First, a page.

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Changing the System, Not the Climate: July Social PreCOP begins

by nathan thanki

Greetings from Las Islas Margaritas, the site of the first ever social preCOP on climate change. Over the past few years on this website you may have read many dispatches, reports, polemics, and laments from the prefabricated halls of various UN climate change negotiations. We have watched and written as the process to negotiate a new global climate treaty (or whatever) was launched in 2011 and stumbled clumsily forward ever since.

photo credit Zack Embree

In case you didn’t notice, those writings have become increasingly frustrated. The “international community” of diplomats has, with only a few notable exceptions, back-slapped itself towards the edge of a climate cliff. We are now faced with the scary reality that collectively, but especially among rich industrialised countries, the ambition level is so low that keeping further warming below dangerous levels is essentially impossible. The unfairness (the inequity) of the situation is also a sore point and the cause of much of our frustration—large parts of the “developing” world are already struggling with the concurrent forces of increasing poverty, energy and food shortages, and privatisation of the commons—consequences of unfair international trade rules. Now they must also suffer the impacts of a changing climate, impacts they had relatively little hand in producing. As far as we’ve seen, the negotiations are going off down the wrong track of doing nothing more than establish new carbon markets, as if that would address systemic problems. We can and do write a lot about the many reasons behind this, but largely it is due to powerful lobbies and an imbalance of geopolitical power—exemplified by last year’s preCOP in Warsaw, which was exclusively for the (mainly fossil fuel) private sector. Read more…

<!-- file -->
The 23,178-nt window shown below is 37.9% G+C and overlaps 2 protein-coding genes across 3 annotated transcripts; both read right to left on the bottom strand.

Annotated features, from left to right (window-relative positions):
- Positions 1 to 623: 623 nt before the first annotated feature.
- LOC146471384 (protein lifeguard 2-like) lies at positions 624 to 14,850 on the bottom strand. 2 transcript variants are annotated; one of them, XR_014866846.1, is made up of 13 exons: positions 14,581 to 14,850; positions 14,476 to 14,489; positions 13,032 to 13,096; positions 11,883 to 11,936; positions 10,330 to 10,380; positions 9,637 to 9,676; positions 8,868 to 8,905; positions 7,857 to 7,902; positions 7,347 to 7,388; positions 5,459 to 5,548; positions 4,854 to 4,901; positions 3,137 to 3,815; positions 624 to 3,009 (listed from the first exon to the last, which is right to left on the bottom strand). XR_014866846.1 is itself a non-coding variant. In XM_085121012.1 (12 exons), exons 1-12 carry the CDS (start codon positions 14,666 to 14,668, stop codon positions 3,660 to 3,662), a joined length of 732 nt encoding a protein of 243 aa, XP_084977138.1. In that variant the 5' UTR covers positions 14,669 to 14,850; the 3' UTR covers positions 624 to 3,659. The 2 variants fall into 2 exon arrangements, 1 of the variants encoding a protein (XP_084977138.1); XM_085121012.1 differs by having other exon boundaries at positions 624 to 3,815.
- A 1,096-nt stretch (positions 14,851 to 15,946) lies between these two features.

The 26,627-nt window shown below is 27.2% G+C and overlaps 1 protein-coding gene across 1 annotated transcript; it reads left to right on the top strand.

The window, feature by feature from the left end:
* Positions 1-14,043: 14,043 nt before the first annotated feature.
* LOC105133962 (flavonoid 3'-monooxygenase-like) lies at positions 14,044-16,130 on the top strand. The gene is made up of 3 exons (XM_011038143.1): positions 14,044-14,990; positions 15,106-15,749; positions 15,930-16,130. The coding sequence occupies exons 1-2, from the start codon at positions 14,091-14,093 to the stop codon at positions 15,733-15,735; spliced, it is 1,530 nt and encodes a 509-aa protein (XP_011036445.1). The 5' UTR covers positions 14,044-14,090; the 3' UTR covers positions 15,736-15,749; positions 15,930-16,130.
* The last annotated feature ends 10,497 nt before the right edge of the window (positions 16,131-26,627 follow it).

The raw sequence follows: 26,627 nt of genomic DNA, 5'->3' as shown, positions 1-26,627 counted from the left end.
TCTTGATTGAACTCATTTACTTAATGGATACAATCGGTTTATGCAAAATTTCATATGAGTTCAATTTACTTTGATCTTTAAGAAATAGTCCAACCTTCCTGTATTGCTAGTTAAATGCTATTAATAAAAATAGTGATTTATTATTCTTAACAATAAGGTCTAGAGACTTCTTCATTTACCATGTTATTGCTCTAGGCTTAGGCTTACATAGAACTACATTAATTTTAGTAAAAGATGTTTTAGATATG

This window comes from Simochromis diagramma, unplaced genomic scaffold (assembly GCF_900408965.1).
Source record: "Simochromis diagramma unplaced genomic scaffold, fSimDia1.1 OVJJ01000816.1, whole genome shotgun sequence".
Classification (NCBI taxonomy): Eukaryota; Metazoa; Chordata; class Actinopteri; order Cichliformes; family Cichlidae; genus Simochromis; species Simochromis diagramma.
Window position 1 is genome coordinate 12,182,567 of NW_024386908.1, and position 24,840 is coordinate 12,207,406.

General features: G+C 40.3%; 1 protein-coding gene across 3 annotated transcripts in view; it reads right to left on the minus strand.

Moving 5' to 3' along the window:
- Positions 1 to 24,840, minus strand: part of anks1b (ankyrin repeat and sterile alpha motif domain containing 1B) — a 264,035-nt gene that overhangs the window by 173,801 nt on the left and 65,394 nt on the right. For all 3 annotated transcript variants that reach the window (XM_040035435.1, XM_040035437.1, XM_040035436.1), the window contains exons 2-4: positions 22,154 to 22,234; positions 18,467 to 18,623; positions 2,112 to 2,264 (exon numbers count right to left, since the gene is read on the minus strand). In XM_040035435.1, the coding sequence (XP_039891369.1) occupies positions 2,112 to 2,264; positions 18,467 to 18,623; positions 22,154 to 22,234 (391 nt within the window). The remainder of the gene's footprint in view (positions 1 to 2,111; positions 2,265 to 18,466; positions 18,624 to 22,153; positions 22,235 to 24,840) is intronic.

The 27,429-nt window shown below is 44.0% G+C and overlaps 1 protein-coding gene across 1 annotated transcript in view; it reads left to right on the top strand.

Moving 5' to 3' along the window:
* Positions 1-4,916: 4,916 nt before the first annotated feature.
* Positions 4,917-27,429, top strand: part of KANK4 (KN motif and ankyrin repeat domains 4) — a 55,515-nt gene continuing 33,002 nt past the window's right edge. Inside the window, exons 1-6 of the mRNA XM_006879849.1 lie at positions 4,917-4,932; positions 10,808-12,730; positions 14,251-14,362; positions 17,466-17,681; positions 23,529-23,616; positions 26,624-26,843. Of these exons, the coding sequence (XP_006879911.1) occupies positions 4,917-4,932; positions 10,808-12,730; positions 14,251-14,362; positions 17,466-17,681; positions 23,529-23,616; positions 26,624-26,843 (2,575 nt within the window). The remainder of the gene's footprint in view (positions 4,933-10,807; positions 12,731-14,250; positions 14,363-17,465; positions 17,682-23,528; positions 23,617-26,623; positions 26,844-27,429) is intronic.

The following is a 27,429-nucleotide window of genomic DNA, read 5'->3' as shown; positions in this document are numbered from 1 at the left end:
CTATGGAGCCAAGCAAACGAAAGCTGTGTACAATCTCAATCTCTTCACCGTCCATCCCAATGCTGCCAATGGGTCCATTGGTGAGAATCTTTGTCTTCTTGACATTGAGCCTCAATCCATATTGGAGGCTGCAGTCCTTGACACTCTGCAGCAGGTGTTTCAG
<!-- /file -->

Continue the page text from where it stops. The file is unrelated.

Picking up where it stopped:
A Letter to Powershift Atlantic